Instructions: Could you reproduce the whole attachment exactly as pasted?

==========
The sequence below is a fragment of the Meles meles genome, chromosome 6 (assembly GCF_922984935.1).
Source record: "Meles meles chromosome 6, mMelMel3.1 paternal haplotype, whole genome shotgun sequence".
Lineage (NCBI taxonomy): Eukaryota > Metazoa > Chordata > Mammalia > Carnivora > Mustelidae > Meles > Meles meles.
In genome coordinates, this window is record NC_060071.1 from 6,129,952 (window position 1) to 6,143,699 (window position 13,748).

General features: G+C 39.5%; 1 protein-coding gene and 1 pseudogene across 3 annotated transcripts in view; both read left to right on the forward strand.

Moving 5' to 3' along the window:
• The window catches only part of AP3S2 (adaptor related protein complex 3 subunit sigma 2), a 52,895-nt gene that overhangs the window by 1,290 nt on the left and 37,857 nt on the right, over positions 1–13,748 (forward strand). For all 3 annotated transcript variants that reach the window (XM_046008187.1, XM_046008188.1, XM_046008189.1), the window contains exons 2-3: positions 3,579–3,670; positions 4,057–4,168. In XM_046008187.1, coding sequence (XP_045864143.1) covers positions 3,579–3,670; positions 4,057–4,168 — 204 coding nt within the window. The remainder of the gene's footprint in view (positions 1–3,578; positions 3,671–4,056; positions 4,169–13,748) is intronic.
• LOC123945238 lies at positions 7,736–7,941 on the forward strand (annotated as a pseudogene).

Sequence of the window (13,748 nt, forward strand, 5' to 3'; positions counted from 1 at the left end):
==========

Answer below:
The sequence below is a fragment of the Meles meles genome, chromosome 6 (assembly GCF_922984935.1).
Source record: "Meles meles chromosome 6, mMelMel3.1 paternal haplotype, whole genome shotgun sequence".
Lineage (NCBI taxonomy): Eukaryota > Metazoa > Chordata > Mammalia > Carnivora > Mustelidae > Meles > Meles meles.
In genome coordinates, this window is record NC_060071.1 from 6,129,952 (window position 1) to 6,143,699 (window position 13,748).

General features: G+C 39.5%; 1 protein-coding gene and 1 pseudogene across 3 annotated transcripts in view; both read left to right on the forward strand.

Moving 5' to 3' along the window:
• The window catches only part of AP3S2 (adaptor related protein complex 3 subunit sigma 2), a 52,895-nt gene that overhangs the window by 1,290 nt on the left and 37,857 nt on the right, over positions 1–13,748 (forward strand). For all 3 annotated transcript variants that reach the window (XM_046008187.1, XM_046008188.1, XM_046008189.1), the window contains exons 2-3: positions 3,579–3,670; positions 4,057–4,168. In XM_046008187.1, coding sequence (XP_045864143.1) covers positions 3,579–3,670; positions 4,057–4,168 — 204 coding nt within the window. The remainder of the gene's footprint in view (positions 1–3,578; positions 3,671–4,056; positions 4,169–13,748) is intronic.
• LOC123945238 lies at positions 7,736–7,941 on the forward strand (annotated as a pseudogene).

Sequence of the window (13,748 nt, forward strand, 5' to 3'; positions counted from 1 at the left end):